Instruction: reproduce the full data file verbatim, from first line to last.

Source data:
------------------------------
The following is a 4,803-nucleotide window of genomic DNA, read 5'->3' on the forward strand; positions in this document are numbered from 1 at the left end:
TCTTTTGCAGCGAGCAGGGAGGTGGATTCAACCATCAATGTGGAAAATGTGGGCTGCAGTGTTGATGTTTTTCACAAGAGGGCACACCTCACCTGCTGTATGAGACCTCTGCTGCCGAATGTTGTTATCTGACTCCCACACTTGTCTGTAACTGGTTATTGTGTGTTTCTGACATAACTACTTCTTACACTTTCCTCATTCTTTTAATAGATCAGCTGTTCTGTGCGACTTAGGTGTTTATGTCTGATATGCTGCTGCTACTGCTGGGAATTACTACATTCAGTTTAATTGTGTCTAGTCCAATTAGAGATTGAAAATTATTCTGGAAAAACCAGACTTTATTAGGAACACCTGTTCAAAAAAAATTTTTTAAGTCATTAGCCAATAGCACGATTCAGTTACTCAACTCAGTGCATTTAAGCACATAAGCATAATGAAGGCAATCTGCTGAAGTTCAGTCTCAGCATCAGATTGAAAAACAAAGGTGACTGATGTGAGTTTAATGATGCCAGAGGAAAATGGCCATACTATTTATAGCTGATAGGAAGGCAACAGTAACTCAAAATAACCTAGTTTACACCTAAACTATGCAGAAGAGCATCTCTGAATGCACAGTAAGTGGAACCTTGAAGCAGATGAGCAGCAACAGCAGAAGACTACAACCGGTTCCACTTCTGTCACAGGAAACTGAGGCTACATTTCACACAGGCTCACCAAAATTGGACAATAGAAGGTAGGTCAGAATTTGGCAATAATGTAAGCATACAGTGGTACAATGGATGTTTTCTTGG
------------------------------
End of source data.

The following is a 4,803-nucleotide window of genomic DNA, read 5'->3' on the forward strand; positions in this document are numbered from 1 at the left end:
TCTTTTGCAGCGAGCAGGGAGGTGGATTCAACCATCAATGTGGAAAATGTGGGCTGCAGTGTTGATGTTTTTCACAAGAGGGCACACCTCACCTGCTGTATGAGACCTCTGCTGCCGAATGTTGTTATCTGACTCCCACACTTGTCTGTAACTGGTTATTGTGTGTTTCTGACATAACTACTTCTTACACTTTCCTCATTCTTTTAATAGATCAGCTGTTCTGTGCGACTTAGGTGTTTATGTCTGATATGCTGCTGCTACTGCTGGGAATTACTACATTCAGTTTAATTGTGTCTAGTCCAATTAGAGATTGAAAATTATTCTGGAAAAACCAGACTTTATTAGGAACACCTGTTCAAAAAAAATTTTTTAAGTCATTAGCCAATAGCACGATTCAGTTACTCAACTCAGTGCATTTAAGCACATAAGCATAATGAAGGCAATCTGCTGAAGTTCAGTCTCAGCATCAGATTGAAAAACAAAGGTGACTGATGTGAGTTTAATGATGCCAGAGGAAAATGGCCATACTATTTATAGCTGATAGGAAGGCAACAGTAACTCAAAATAACCTAGTTTACACCTAAACTATGCAGAAGAGCATCTCTGAATGCACAGTAAGTGGAACCTTGAAGCAGATGAGCAGCAACAGCAGAAGACTACAACCGGTTCCACTTCTGTCACAGGAAACTGAGGCTACATTTCACACAGGCTCACCAAAATTGGACAATAGAAGGTAGGTCAGAATTTGGCAATAATGTAAGCATACAGTGGTACAATGGATGTTTTCTTGG